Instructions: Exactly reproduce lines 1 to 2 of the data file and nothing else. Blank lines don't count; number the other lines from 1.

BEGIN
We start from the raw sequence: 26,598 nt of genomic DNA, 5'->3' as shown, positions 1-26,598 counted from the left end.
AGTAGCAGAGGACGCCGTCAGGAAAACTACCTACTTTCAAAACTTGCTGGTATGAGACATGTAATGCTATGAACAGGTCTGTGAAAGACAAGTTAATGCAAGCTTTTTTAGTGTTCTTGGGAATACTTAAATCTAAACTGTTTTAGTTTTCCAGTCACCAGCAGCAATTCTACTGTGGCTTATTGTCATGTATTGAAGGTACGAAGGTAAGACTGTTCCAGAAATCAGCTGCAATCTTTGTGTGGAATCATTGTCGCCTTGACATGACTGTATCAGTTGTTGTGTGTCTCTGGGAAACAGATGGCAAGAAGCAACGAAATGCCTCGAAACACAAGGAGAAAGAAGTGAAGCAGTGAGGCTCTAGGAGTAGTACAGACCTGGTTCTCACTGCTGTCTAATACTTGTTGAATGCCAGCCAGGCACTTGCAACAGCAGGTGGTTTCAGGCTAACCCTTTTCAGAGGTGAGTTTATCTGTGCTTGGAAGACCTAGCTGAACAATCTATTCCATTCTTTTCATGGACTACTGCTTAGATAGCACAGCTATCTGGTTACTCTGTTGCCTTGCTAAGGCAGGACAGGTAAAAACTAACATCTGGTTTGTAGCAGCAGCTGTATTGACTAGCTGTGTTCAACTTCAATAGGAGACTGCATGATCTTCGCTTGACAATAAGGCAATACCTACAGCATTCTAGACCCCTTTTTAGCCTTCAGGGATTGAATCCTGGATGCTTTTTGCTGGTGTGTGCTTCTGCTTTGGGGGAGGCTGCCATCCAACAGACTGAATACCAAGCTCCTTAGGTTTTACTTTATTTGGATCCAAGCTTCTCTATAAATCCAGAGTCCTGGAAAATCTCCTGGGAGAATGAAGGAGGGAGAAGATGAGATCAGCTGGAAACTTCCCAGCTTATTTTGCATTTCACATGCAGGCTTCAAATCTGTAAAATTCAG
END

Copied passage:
We start from the raw sequence: 26,598 nt of genomic DNA, 5'->3' as shown, positions 1-26,598 counted from the left end.
AGTAGCAGAGGACGCCGTCAGGAAAACTACCTACTTTCAAAACTTGCTGGTATGAGACATGTAATGCTATGAACAGGTCTGTGAAAGACAAGTTAATGCAAGCTTTTTTAGTGTTCTTGGGAATACTTAAATCTAAACTGTTTTAGTTTTCCAGTCACCAGCAGCAATTCTACTGTGGCTTATTGTCATGTATTGAAGGTACGAAGGTAAGACTGTTCCAGAAATCAGCTGCAATCTTTGTGTGGAATCATTGTCGCCTTGACATGACTGTATCAGTTGTTGTGTGTCTCTGGGAAACAGATGGCAAGAAGCAACGAAATGCCTCGAAACACAAGGAGAAAGAAGTGAAGCAGTGAGGCTCTAGGAGTAGTACAGACCTGGTTCTCACTGCTGTCTAATACTTGTTGAATGCCAGCCAGGCACTTGCAACAGCAGGTGGTTTCAGGCTAACCCTTTTCAGAGGTGAGTTTATCTGTGCTTGGAAGACCTAGCTGAACAATCTATTCCATTCTTTTCATGGACTACTGCTTAGATAGCACAGCTATCTGGTTACTCTGTTGCCTTGCTAAGGCAGGACAGGTAAAAACTAACATCTGGTTTGTAGCAGCAGCTGTATTGACTAGCTGTGTTCAACTTCAATAGGAGACTGCATGATCTTCGCTTGACAATAAGGCAATACCTACAGCATTCTAGACCCCTTTTTAGCCTTCAGGGATTGAATCCTGGATGCTTTTTGCTGGTGTGTGCTTCTGCTTTGGGGGAGGCTGCCATCCAACAGACTGAATACCAAGCTCCTTAGGTTTTACTTTATTTGGATCCAAGCTTCTCTATAAATCCAGAGTCCTGGAAAATCTCCTGGGAGAATGAAGGAGGGAGAAGATGAGATCAGCTGGAAACTTCCCAGCTTATTTTGCATTTCACATGCAGGCTTCAAATCTGTAAAATTCAG